In search of the perfect cheese plate

In the Twin Cities we are surrounded by fantastic cheese options. We have shops and farmers markets that offer every imaginable type of local, imported, grass-fed, raw, tangy, aged, fresh, dank, or milky. We can find caved and bleued; barreled or basketed; cowed, sheeped, and goated. In between State Fairs we can pilfer a paper-lined hamper of fried curds from a dozen decent bar menus across town. My grocer's cheese cases are filled my heart's desires, and what she doesn't carry I can easily find within a ten-mile range. We are spoiled and lucky.

I've been on a lifelong quest to satisfy my lactic gluttony. The goal is to find the perfect cheese plate, or my personal Holy Fromage Grail. For me perfection includes three or five cheeses (Yes, it must be an odd number. I'm weird like that.) of specific variety: aged, soft rind, blue, firm, and at least one sheep or goat. The plate should be crowned with sweet, savory, tart, and nutty accompaniments that emphasize the flavors of the cheeses: fruit (dried, fresh, preserved, chutney), honey or other syrups, caramelized onions, pickled vegetables and olives or tampenade, nuts, as well as bread, toasts, and crackers.

Perfection has teased me countless times and in some of the most unusual places. A wine bar at a local mall used to serve a gorgeous plate, complete with homey accouterments and a wide selection of regional cheeses on the menu. (Sadly my last visit there during the holidays had the bartender delivering a dish of cold cheeses dotted by one wilted strawberry, a tablespoon of preserves the fruit of which neither the bartender nor I could identify, and an odd pile, perhaps 1/3 cup, of coarse salt that spilled off the side of the plate like sand in an hour glass.)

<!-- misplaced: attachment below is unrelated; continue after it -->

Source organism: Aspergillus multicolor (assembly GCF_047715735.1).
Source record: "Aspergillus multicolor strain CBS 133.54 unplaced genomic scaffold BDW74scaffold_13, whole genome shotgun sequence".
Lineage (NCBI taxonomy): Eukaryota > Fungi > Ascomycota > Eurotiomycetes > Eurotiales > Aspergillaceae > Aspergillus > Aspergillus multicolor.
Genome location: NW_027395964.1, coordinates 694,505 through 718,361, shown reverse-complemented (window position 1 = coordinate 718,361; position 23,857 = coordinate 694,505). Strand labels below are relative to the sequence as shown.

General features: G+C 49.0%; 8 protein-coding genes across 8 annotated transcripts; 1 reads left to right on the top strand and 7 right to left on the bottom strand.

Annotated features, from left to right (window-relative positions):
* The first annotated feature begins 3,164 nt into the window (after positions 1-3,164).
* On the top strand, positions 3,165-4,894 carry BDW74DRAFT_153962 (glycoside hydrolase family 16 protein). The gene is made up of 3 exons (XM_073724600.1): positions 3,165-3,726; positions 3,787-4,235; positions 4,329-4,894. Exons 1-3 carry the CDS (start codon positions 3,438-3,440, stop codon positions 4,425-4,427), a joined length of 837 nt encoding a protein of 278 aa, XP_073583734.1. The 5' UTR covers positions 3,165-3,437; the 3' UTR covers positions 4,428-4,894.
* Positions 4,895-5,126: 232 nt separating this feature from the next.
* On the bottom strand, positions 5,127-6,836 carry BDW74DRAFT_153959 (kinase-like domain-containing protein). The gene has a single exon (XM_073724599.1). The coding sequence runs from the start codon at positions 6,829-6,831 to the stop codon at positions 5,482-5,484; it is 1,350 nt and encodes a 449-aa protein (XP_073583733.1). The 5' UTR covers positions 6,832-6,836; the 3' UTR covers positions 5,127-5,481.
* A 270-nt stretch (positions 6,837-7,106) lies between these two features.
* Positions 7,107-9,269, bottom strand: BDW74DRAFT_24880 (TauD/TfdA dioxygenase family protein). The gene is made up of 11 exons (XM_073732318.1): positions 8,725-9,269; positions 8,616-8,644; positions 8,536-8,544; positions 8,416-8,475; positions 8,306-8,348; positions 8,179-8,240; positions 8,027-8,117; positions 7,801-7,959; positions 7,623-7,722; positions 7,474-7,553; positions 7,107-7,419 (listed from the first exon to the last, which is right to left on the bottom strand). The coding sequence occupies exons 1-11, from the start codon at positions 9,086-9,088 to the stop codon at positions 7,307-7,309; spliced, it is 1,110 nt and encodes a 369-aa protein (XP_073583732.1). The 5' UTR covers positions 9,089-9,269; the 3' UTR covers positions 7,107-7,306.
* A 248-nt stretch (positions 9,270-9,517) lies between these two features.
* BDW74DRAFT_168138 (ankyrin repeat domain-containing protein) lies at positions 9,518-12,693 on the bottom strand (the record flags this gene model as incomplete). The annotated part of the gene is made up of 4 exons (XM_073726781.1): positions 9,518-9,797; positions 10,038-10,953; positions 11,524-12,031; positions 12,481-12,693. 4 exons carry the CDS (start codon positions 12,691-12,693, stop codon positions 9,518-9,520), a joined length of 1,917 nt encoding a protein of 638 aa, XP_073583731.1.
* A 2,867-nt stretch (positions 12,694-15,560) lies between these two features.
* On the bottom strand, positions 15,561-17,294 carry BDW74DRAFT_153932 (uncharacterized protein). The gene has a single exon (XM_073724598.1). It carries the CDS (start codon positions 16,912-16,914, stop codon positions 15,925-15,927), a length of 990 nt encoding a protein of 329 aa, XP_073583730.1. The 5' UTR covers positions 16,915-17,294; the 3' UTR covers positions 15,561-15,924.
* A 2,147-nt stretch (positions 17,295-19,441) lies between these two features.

Bewiched Deli has a happy hour cheese special that always makes me giddy. But I can never choose just the cheese because their charcuterie is beyond, so I ask for the combo. The platter comes out heavy with stunning meats, cheeses, and flawlessly matched accompaniments. Recently I revisited the happy hour cheese plate at The Red Stag. I've ordered both the petite happy hour version as well as the full version, and both are generous and oozing (obligatory cheese pun) with variety, flavor, color, and textures. And those aforementioned fried curds on decent bar menus? Red Stag has those too.

With all the Cheddars and chèvre and triple cremes out there, some of the best cheese plates are the ones we create for ourselves. Last week was a friend's annual wine tasting party and the afternoon prior we set out to find exactly the right cheeses to serve. In years past we've done Surdyk's (Seriously, does it get better? Come hungry, grab a number, and have a cheese expert feed you the most amazing bites.), but this year we headed to the Cheese Shop on Grand Avenue in St. Paul and came home with some unique choices, including Pont L'eveque a soft rind from Normandy that has me dreaming about its flavors of cows and straw and green pastures.

I splurged on a treat for T and me, and brought home an old friend, Mostarda Mantovana di Pere (pear mostarda) and a new cheese to pair with it. I love pear mostarda with an aged and crystally Parm-Reg, but wanted something different. The ghee-rubbed Remeker from the Netherlands is a nice choice. Achieving the occasional One Perfect Bite keeps me searching for the Holy Fromage Grail.

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    Patrice's picture
    Patrice Johnson